Egypt ordered the confiscation of a special edition of the German magazine Der Spiegel about Islam on Tuesday that the government says insults the Muslim Prophet Mohammad, Egypt's state news agency MENA said.
Information Minister Anas el-Feki said the decision "comes in the context of defending Islamic values and standing firmly against those who try to insult the prophet, the Islamic faith, and religions generally," MENA reported.
"We are for freedom of the press, but we cannot permit religions to be insulted," MENA quoted Feki as saying.
It said that Feki had ordered copies of the March 25 special edition confiscated because it contained "a number of images and phrases insulting the prophet, peace be upon him."
MENA said that the edition, whose cover it said bore the headline "Allah in the West," included paragraphs quoting a "German orientalist" as saying that Islam called for violence and terrorism.
MENA said that the magazine had also characterized Islam as a Christian sect.
No one at Der Spiegel was immediately available to comment.
Egypt, the most populous Arab country, is sensitive to any perceived insults to Islam that could sow popular discontent in its conservative society. Cairo is also home to the al-Azhar mosque, a major seat of Sunni Islamic learning.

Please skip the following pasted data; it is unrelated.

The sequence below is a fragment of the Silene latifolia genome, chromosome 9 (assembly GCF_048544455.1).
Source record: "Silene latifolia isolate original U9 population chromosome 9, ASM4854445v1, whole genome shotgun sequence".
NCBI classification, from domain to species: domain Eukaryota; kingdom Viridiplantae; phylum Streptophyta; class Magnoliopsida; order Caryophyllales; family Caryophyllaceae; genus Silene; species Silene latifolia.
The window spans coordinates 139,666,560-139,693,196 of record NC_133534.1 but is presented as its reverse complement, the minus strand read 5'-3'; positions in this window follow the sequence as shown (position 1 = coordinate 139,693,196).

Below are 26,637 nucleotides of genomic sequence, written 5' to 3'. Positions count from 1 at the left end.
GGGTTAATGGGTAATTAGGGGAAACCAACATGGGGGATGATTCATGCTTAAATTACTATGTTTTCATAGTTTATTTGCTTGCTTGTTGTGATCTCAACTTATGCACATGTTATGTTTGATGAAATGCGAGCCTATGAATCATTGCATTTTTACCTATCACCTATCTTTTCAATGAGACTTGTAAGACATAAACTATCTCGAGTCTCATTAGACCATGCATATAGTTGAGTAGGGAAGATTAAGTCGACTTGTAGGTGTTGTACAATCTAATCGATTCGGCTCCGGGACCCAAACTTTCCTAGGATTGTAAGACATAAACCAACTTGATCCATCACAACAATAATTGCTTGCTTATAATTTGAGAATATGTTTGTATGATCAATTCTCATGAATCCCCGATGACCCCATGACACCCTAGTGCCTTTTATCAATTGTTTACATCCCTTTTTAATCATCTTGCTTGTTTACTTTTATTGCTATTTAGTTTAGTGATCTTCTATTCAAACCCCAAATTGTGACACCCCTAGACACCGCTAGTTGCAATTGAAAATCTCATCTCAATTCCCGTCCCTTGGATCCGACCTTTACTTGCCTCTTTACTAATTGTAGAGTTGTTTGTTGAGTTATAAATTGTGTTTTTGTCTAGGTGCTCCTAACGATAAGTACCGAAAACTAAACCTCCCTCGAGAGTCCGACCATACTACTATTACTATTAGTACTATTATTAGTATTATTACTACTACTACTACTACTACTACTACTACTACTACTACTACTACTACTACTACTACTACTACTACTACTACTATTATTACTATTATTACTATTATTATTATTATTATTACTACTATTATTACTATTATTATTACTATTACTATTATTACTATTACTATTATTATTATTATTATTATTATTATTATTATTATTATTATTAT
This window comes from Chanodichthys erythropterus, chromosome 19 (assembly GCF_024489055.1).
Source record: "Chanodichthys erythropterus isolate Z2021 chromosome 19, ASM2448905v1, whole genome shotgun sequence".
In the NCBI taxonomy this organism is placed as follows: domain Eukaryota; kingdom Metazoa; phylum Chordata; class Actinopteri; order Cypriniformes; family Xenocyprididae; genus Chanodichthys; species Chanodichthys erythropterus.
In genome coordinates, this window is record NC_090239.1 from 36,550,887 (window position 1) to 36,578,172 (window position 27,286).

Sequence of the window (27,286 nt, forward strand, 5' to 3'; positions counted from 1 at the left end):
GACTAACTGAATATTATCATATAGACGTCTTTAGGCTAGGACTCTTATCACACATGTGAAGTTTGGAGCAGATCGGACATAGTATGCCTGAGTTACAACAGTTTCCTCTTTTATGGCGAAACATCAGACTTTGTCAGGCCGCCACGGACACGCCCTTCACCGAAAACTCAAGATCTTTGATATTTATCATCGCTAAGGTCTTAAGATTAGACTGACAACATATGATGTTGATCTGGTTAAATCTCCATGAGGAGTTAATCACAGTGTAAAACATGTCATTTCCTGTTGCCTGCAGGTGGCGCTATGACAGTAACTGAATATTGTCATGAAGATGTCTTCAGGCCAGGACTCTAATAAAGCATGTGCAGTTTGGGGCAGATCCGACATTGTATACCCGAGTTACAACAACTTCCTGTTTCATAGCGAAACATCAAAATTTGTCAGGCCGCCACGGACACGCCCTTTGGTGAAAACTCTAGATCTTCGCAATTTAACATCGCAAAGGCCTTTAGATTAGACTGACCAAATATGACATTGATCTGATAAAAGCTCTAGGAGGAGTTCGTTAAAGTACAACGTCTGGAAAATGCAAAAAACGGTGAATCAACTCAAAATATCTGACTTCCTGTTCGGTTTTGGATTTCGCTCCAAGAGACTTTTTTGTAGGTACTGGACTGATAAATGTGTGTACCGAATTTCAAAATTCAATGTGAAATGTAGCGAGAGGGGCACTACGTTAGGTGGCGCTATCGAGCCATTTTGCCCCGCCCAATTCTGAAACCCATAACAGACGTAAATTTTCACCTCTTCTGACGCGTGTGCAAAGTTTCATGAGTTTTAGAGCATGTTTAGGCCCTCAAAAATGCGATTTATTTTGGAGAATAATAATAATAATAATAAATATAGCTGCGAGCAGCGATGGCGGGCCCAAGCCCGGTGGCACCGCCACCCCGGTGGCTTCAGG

Egypt summoned the Danish ambassador to Cairo in February to protest against the reprinting of cartoons lampooning the Prophet Mohammad in Danish newspapers, and banned issues of four Western newspapers because they contained the reprints.
Protests and riots erupted in many Muslim countries in 2006 when the cartoons, one showing the Prophet wearing a turban resembling a bomb, first appeared in a Danish daily. At least 50 people were killed and three Danish embassies attacked in a number of Muslim countries.